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Data Structures & Algorithms I: ArrayLists, LinkedLists, Stacks and Queues

Work with the principles of data storage in Arrays, ArrayLists & LinkedList nodes. Understand their operations and performance with visualizations. Implement low-level linear, linked data structures with recursive methods, and explore their edge cases. Extend these structures to the Abstract Data Types, Stacks, Queues and Deques.

Data Structures & Algorithms I: ArrayLists, LinkedLists, Stacks and Queues

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Starts Nov 24
Starts Jan 17, 2022
Starts Jan 17, 2023
Estimated 5 weeks
9–10 hours per week
Self-paced
Progress at your own speed
Free
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About this course

Skip About this course

The Data Structures & Algorithms course begins with a review of some important Java techniques and nuances in programming. The course requires some prior knowledge of Java and object-oriented programming, but not in data structures or algorithms. This course introduces you to time complexity, and threads this concept throughout all data structures and algorithms presented in the course. You will work with the principles of data storage in Arrays and LinkedList nodes. You will program the low-level data structures: Singly, Circular and Doubly LinkedLists; and explore edge cases and efficiencies. LinkedLists and Arrays are used to implement Abstract Data Types, ADTs: Stacks, Queues and Deques. Harnessing the power of recursion to move through these data structures is necessary. As the size changes in your data structures, it becomes important to examine amortized analysis of the operations.

The course design has several components and is built around modules. A module consists of a series of short (3-5 minute) instructional videos. In between the videos, there are textual frames with additional content information for clarification, as well as video errata dropdown boxes. All modules include an Exploratory Lab that incorporates a Visualization Tool specifically designed for this course. The lab includes discovery questions that lead you towards delving deeper into the efficiency of the data structures and examining the edge cases. This is followed by a set of comprehension questions on topics covered in the module that count for 10% of your grade. The modules end with Java coding assignments which are 60% of your grade. Lastly, you'll complete a course exam, which counts for the remaining 30% of your grade.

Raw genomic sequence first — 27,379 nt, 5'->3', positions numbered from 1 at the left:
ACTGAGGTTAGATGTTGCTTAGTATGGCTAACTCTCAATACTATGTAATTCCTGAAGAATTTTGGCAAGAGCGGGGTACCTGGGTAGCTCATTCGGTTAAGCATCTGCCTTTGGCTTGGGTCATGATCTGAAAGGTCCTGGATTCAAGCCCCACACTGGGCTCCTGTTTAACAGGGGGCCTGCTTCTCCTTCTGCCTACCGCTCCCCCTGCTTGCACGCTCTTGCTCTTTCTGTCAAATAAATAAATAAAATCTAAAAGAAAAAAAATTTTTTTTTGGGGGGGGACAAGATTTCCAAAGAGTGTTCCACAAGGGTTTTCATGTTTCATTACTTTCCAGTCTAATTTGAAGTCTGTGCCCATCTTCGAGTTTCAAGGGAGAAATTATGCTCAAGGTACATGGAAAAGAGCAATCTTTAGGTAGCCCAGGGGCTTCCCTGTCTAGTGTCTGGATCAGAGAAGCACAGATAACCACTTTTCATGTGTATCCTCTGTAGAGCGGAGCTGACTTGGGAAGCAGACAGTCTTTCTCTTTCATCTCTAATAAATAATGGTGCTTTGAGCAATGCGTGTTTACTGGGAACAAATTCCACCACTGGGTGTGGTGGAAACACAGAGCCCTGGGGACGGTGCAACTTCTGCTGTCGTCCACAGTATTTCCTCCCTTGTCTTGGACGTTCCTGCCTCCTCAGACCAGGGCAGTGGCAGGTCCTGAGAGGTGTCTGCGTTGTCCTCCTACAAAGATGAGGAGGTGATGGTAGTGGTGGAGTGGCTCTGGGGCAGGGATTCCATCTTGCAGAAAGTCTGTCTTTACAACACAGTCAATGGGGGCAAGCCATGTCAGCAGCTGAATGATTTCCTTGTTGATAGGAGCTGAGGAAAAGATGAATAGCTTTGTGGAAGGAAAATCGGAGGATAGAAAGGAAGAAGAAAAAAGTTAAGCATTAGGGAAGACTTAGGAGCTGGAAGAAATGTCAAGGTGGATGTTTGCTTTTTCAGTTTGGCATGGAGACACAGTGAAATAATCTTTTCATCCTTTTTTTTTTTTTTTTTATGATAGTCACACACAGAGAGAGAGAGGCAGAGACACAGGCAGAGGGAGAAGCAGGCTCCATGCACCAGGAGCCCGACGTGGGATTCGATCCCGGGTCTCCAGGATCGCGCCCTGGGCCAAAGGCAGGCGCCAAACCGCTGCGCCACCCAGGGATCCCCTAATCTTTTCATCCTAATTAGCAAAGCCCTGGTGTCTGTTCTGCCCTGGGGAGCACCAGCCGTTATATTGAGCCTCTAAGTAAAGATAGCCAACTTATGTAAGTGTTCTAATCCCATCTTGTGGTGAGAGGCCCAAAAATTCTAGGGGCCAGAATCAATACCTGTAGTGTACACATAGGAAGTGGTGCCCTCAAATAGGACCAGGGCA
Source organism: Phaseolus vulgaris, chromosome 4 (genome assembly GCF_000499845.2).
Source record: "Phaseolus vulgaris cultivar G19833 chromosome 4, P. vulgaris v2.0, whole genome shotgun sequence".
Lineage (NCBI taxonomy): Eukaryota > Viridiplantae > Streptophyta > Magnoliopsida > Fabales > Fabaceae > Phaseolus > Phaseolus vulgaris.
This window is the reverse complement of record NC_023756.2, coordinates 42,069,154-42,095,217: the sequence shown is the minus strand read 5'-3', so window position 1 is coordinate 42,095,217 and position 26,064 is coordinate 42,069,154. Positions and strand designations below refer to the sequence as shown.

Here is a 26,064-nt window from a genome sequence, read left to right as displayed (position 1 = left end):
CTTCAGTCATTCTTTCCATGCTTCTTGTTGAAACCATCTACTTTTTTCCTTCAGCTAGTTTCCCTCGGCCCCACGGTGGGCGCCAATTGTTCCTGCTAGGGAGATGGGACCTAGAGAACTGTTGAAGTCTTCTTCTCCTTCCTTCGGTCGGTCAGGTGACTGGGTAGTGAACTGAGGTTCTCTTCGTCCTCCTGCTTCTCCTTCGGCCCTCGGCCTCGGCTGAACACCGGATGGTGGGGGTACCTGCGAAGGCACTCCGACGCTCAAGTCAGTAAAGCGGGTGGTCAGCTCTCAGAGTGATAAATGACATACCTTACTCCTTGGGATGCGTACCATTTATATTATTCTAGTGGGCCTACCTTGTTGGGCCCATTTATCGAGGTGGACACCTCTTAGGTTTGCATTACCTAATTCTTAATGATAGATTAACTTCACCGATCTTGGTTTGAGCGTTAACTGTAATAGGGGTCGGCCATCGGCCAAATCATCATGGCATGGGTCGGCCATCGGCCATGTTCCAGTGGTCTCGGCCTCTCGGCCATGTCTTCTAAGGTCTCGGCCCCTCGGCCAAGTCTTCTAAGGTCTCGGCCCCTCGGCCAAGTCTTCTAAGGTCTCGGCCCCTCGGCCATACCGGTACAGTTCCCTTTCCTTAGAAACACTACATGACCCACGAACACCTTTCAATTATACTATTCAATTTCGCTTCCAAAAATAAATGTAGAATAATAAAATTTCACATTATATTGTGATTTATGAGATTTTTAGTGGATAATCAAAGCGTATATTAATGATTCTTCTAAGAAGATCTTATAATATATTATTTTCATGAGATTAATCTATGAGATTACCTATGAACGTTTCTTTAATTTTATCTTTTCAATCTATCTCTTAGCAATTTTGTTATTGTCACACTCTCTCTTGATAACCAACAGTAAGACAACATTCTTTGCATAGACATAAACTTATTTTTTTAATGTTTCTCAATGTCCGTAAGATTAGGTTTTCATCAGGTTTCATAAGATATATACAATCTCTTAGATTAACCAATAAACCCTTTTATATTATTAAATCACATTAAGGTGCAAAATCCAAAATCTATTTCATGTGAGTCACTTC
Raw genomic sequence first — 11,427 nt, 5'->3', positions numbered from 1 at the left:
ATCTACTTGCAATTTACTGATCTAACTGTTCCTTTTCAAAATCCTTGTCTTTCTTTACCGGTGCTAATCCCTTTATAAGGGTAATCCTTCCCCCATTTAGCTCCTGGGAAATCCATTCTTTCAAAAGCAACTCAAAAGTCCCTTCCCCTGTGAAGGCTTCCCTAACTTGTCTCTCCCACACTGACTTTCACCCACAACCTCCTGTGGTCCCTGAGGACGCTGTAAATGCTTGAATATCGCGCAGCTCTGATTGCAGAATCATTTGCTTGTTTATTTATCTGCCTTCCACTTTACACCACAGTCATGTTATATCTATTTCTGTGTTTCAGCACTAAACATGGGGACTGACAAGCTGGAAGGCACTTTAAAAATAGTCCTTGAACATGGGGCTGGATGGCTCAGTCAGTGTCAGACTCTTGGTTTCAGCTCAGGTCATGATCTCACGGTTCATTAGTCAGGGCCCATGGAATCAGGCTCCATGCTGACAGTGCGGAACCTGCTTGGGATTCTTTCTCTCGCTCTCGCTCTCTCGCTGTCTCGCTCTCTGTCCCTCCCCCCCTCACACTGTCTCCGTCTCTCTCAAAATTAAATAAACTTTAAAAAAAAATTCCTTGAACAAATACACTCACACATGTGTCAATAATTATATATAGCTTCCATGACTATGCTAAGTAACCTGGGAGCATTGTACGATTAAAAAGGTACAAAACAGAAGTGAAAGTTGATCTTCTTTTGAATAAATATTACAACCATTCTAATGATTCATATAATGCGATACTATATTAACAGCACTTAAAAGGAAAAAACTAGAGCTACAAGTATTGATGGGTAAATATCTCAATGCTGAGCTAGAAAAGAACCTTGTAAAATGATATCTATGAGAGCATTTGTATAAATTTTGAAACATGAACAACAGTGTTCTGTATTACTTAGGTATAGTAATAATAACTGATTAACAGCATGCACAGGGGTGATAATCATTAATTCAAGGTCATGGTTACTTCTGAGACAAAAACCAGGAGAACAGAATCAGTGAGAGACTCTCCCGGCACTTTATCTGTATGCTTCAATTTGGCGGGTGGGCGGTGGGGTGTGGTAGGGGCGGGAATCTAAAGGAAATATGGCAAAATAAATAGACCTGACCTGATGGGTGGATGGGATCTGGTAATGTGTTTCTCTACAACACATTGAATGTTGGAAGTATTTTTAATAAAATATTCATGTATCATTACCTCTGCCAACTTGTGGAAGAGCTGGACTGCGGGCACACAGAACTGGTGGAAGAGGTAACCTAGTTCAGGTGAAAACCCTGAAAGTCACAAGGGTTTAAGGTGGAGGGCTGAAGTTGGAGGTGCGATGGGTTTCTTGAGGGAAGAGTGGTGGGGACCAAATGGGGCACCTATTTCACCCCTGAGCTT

This is a great course that has been derived from the on-campus version of CS1332 at the Georgia Institute of Technology, and is backed with an impressive reputation.

At a glance

  • Institution: GTx
  • Subject: Computer Science
  • Level: Intermediate
  • Prerequisites:

    Prerequisites for the course are basic knowledge of the Java programming language and object oriented principles.

What you'll learn

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  • Develop mature Java programming skills with the use of generics, references and interfaces
  • Understand the principles of data storage in Node objects
  • Program various low-level data structures like Singly, Doubly and Circular LinkedLists
  • Design and implement ADTs like Lists (backed by Arrays), Stacks and Queues
  • Examine the edge cases that occur in these linear data structures
  • Analyze the time complexity of linear data structures and their algorithms
  • Compute amortized analysis for Arrays, ArrayLists, Stacks and Queues
  • Implement recursive methods that operate on linear data structures
  • Extend knowledge of these concepts to other structures like PriorityQueues and Deques

Module 0: Introduction and Review

  • Review of important Java principles involved in object-oriented design
  • The Iterator & Iterable design patterns, and the Comparable & Comparator interfaces
  • Basic “Big-Oh” notation and asymptotic analysis

Module 1: Arrays, ArrayLists and Recursion

  • The array class, access vs. search of an array, static allocation and efficiency
  • The List abstract data type (ADT) which is backed by an array and uses dynamic resizing and amortized analysis
  • Recursive methods that are applied to the array and ArrayList data structures

Module 2: LinkedLists

  • The Singly LinkedList data structure, its implementation, methods and time complexity
  • The use of the iterable interface and recursive methods in LinkedLists
  • Creating variations of LinkedLists such as Doubly-Linked and Circularly-Linked

Module 3: Stacks, Queues, and Deques

  • The Stack ADT based on the last-in, first-out principle, and its implementations using Arrays and LinkedLists
  • The Queue ADT based on the first-in, first-out principle, and its implementations using Arrays and LinkedLists
  • Creating variations of Stacks and Queues such as Priority Queues and Deques

About the instructors

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